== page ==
• Failure to Extrapolate All Possible Implications

  • Just as you don’t want to over-generalize from your case study findings, you also have to be thorough in the

  • consideration of all possible outcomes or recommendations derived from your findings. If you do not, your reader

  • may question the validity of your analysis, particularly if you failed to document an obvious outcome from your case

  • study research. For example, in the case of studying the accident at the railroad crossing to evaluate where and what

  • types of warning signals should be located, you failed to take into consideration speed limit signage as well as

  • warning signals. When designing your case study, be sure you have thoroughly addressed all aspects of the problem

  • and do not leave gaps in your analysis.

Additional Resources and Research Guides

  •  The University of California-Berkeley has a great research guide for locating books, journals and

bibliographies related to City and Regional Planning topics.

Check it out:

  •  The “Journal of Planning Literature” is a good sources for reviews of recent published work on a range of

planning topics. It is available through the Miami University Library catalog.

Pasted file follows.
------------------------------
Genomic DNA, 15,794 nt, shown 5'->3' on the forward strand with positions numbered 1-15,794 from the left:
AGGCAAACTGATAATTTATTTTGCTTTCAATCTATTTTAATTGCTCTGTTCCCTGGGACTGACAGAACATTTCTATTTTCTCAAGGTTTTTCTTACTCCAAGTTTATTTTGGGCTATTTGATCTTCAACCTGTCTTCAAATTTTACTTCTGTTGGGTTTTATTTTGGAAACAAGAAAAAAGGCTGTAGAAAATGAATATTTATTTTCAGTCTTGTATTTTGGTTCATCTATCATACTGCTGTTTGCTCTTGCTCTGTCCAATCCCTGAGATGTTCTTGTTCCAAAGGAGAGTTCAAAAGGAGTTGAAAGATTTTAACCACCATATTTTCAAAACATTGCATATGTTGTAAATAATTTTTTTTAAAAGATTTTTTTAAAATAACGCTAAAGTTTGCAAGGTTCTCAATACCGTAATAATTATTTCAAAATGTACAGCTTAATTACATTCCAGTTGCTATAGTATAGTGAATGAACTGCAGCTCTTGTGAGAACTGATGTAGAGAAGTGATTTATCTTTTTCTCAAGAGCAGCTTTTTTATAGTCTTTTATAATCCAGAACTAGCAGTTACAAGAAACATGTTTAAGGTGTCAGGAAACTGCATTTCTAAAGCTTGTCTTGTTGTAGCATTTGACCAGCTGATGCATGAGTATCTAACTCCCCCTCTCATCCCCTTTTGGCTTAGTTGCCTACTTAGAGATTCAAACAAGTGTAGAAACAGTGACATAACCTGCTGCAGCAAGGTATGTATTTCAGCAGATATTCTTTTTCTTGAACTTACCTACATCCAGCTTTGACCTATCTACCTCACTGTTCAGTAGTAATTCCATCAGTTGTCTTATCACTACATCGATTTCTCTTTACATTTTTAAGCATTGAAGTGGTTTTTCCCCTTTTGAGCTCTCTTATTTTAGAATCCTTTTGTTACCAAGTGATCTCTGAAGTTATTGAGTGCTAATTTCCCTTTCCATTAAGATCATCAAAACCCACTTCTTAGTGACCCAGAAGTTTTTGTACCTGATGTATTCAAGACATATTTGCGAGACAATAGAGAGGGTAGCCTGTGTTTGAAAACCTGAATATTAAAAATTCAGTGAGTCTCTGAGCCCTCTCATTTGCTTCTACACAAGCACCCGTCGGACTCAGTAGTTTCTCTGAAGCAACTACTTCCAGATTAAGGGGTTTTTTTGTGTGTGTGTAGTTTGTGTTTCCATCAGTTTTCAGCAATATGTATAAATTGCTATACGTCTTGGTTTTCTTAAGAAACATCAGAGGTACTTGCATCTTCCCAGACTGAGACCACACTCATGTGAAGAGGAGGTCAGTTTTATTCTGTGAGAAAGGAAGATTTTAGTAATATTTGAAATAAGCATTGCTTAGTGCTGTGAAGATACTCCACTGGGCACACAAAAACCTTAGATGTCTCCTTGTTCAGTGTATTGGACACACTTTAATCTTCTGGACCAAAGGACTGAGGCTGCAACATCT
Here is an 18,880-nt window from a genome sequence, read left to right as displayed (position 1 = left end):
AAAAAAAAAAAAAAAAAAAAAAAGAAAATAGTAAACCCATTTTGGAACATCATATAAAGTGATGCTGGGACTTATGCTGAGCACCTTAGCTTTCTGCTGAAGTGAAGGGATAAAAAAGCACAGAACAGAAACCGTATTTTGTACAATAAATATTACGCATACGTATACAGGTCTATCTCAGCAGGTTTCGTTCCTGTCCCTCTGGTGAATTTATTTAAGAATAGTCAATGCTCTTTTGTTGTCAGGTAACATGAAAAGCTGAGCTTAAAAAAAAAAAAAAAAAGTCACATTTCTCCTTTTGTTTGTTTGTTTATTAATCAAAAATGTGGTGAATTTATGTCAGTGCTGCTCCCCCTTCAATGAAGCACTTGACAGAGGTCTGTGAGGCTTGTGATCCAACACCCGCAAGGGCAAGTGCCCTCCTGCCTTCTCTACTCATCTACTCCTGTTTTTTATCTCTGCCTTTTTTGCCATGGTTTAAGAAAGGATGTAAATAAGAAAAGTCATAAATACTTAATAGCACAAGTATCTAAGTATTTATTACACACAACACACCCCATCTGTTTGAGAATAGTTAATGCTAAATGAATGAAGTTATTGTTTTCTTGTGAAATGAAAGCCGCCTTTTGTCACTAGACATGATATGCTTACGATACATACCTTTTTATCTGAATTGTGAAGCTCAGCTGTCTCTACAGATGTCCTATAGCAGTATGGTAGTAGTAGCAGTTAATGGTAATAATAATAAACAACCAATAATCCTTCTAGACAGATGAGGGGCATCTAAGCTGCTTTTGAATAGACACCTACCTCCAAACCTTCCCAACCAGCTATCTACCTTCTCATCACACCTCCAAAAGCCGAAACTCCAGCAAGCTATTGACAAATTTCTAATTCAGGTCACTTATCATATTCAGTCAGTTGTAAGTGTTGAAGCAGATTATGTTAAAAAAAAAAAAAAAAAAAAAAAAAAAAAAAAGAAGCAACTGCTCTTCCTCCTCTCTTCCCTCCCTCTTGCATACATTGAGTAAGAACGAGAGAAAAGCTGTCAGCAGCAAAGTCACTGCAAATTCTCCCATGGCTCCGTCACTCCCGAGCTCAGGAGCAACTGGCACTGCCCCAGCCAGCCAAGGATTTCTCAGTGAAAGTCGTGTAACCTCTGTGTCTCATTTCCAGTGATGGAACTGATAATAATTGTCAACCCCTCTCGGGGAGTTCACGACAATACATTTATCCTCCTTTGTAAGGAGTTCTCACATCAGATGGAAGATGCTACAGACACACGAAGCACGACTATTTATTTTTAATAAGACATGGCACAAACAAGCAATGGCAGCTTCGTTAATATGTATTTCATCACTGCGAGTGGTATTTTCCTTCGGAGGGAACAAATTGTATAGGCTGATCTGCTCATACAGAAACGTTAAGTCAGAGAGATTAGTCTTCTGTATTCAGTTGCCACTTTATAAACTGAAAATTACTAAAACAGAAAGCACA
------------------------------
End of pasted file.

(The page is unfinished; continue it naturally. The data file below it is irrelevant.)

•  The Howe Writing Center has a style sheet for formatting with Chicago Manual (16th edition).

Keep in Mind…

  •  Your final paper should be on the order of 12-15 pages (not including bibliography)

  •  You must have full, complete Chicago Manual of Style (16th edition) citations in your bibliography

  •  Late work will be penalized according to the class policy (see the syllabus for specifics)

  •  Your literature review should be based on a minimum of ten sources. Note: Additional sources will also be

necessary to support the other sections of your paper.

  •  Please use the resources available at the Howe Writing Center to help you submit paper draft with a

minimal errors. Your final paper should be free of any spelling, grammatical, and formatting errors. Polish,polish, polish your prose.

  •  Consult Canvas for due dates.

  •  Feel free to meet with me during office hours—or at a time that we arrange—for additional feedback

outside of class on your research and writing progress.

  • Adapted from: USC Library Guide for Case Study Research (